It should be clear at this point that the efficiency of the aforementioned 48/24 Sram Force combo most likely was deminished due to the Sram (Force?) chain being significantly less efficient in comparison to the Shimano (CN-HG701-11?) chain used in the aforementioned Shimano Ultegra 39/19 combo. The CeramicSpeed’s data (these seem to be the same as those referred to by Zinn) show that Shimano DuraAce chain (CN-HG901-11) saves 0,88–2,26 watts to the tested 11- and 12-speed Sram chains (calculated from the figure 2 below). The average difference in friction between 1x and 2x drivetrain was 2,79 watts. Chain lube is another variable influencing friction. It’s unclear weather the lube used for the chain friction test and the lube used in the 1x vs 2x drivetrain test was the same. Dave Rome remarks in his bicycle chain test that “CeramicSpeed’s chains are using a coating that’s truly special, and the friction numbers between chain models are likely to be far greater with regular lubricants“. Zinn, on the other hand, says that in the 1x vs 2x test both chains were lubed with additive-free mineral oil. Is the „truly special coating” the same thing as the „additive-free mineral oil”? CeramicSpeed would know.
Source and a bigger version of the figure 2: Cyclingtips.com
Toward A Better Test
VeloNews could have at least revealed how much friction each of the two chains produced in the 1x and 2x drivetrains. It’s bizzare that the tester himself only theoretically proposes (to whom – to himself?, to his reader?) to use the same chain on the both drivetrains to find out the actual frictional differences between 1x and 2x drivetrains. The 1x vs 2x drivetrain test should at least have been done with the same chain in order not to measure what wasn’t supposed to be measured, that is, the frictional differences due to different chains! Generally speaking, Shimano chains produce the least friction when paired with Shimano drivetrain, and Sram chains work best with Sram drivetrain. Thus, it would make much more sense to perform the 1x vs 2x drivetrain test with a chain designed to be used with both Shimano and Sram drivetrain and produced by a third manufacturer. But even in this case we wouldn’t know, if this chain generates more friction with Sram drivetrains than it does with Shimano ones, or vice versa.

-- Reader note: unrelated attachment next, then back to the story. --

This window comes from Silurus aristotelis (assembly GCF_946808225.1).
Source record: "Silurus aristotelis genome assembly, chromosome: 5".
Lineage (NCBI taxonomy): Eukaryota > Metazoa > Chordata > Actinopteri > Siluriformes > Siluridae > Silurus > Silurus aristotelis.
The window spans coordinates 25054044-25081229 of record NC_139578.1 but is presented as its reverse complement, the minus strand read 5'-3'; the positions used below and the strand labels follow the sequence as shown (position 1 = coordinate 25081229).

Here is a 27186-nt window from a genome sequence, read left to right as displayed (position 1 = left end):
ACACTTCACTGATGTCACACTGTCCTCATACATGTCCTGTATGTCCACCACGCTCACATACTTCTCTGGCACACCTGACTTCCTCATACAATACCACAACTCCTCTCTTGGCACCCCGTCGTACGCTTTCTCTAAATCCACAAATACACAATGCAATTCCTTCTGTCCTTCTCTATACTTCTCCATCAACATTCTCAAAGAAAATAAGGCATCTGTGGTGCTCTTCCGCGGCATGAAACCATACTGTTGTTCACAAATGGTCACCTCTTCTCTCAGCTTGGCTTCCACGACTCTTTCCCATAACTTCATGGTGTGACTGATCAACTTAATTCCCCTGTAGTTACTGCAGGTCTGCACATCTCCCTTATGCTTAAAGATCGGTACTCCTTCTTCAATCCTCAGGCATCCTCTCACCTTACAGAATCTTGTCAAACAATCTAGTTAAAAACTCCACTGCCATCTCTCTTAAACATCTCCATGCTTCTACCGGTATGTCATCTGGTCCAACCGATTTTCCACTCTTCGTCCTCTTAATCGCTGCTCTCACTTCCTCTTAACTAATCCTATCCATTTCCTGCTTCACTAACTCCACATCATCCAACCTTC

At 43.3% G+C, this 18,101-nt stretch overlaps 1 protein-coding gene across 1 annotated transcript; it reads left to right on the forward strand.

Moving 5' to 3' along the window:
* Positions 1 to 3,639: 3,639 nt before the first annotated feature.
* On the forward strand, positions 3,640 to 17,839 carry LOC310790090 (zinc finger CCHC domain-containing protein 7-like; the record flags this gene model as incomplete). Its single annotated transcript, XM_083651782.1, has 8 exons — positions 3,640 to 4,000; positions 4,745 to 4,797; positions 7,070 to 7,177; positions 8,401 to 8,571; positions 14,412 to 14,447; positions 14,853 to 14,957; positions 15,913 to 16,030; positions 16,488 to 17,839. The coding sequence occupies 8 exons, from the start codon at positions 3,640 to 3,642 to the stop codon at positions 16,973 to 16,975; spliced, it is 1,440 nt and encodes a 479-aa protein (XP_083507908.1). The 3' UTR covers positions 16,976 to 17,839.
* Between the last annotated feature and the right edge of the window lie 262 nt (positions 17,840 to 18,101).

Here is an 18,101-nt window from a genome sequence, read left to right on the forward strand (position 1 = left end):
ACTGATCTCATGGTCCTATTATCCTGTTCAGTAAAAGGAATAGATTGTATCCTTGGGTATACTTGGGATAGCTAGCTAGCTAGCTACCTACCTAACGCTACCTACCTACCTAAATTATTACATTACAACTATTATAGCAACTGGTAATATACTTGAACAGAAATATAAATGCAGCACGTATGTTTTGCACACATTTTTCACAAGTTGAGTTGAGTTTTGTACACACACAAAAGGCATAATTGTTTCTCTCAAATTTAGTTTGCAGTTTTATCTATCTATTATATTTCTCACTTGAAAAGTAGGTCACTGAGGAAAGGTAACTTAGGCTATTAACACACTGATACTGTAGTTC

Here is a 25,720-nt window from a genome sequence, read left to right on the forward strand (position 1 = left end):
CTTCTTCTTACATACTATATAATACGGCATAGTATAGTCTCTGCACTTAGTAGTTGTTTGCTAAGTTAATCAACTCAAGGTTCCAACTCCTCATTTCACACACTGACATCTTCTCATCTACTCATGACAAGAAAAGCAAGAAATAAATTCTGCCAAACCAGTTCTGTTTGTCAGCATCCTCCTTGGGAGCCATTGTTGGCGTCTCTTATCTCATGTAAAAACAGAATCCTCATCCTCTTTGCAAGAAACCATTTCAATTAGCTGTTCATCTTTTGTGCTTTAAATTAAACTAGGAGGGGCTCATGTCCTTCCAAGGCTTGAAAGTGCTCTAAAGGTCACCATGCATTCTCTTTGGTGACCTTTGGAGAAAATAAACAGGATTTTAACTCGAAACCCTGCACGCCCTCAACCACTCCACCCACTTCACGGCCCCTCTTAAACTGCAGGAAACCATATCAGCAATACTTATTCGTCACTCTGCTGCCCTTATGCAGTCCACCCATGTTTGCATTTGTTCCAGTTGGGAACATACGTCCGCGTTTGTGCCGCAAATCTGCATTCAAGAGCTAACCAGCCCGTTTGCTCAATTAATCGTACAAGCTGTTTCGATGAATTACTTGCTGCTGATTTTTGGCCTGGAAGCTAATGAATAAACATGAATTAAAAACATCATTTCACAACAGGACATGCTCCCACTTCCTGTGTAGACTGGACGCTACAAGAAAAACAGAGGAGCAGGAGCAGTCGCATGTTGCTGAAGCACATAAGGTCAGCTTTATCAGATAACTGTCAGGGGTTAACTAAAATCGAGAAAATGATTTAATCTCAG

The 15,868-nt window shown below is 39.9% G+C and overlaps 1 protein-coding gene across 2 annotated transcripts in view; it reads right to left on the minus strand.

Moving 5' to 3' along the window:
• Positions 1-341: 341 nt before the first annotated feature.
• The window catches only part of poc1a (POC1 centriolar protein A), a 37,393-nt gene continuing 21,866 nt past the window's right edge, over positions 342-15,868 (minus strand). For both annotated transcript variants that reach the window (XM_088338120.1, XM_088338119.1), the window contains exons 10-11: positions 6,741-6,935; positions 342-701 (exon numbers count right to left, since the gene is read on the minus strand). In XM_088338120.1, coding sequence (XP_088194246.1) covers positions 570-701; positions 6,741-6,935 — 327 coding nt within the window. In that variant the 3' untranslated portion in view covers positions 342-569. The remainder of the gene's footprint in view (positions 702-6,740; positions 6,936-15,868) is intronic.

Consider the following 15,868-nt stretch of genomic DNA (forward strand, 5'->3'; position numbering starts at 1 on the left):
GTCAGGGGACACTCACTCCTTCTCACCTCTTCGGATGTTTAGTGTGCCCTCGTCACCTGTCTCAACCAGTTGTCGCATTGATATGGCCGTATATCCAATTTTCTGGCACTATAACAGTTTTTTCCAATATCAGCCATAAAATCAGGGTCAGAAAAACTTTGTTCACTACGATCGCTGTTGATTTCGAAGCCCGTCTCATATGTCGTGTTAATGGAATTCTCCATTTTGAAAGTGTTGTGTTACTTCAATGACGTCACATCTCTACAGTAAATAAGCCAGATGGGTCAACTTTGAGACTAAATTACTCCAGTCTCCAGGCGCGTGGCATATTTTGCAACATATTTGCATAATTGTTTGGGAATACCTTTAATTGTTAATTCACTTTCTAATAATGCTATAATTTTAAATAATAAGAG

The Better Test
To exclude noise makers in the 1x vs 2x drivetrain friction test to the highest degree, both drivetrains should be from the same manufacturer and, most importantly, should use the same chain designed by the same manufacturer to work best with these two drivetrains. Also, the smallest cog should have the same number of teeth at both 1x and 2x drivetrain, since the 1x vs 2x drivetrain test showed – unsurprisingly – the smallest cog to be by far most inefficient. At the time being, the drivetrain pair fulfilling these conditions perfectly, is Shimano GRX RX810 1x11 vs Shimano GRX RX810 2x11.
Zinn theoretically admits and practically neglects chains’ significant impact on the drivetrain efficiency. Such an attitude results in the bizzare presentation of the drivetrain efficiency test: 48/24 chainring/sprocket combo with straight chainline is less efficient than 39/19 chainring/sprocket combo with 3 cogs off the straight chainline. The best solution is to perform a new test in which 1x and 2x drivetrains with the same chain and the same smallest cog are compared to each other. One of the drivetrain pairs most suitable for the 1x vs 2x testing is Shimano GRX RX810 1x11 vs Shimano GRX RX810 2x11. Or, Shimano could publish its own 1x vs 2x efficiency testing which probably has already been done. Why should we common immortals live in the dark?
About the author
The author of this article is a cyclist who writes a little, breathes a lot, and is immortal just as you are. He is sponsored by the Mother Nature, highly influenced by the father Sun, and addicted to pure water and fresh air.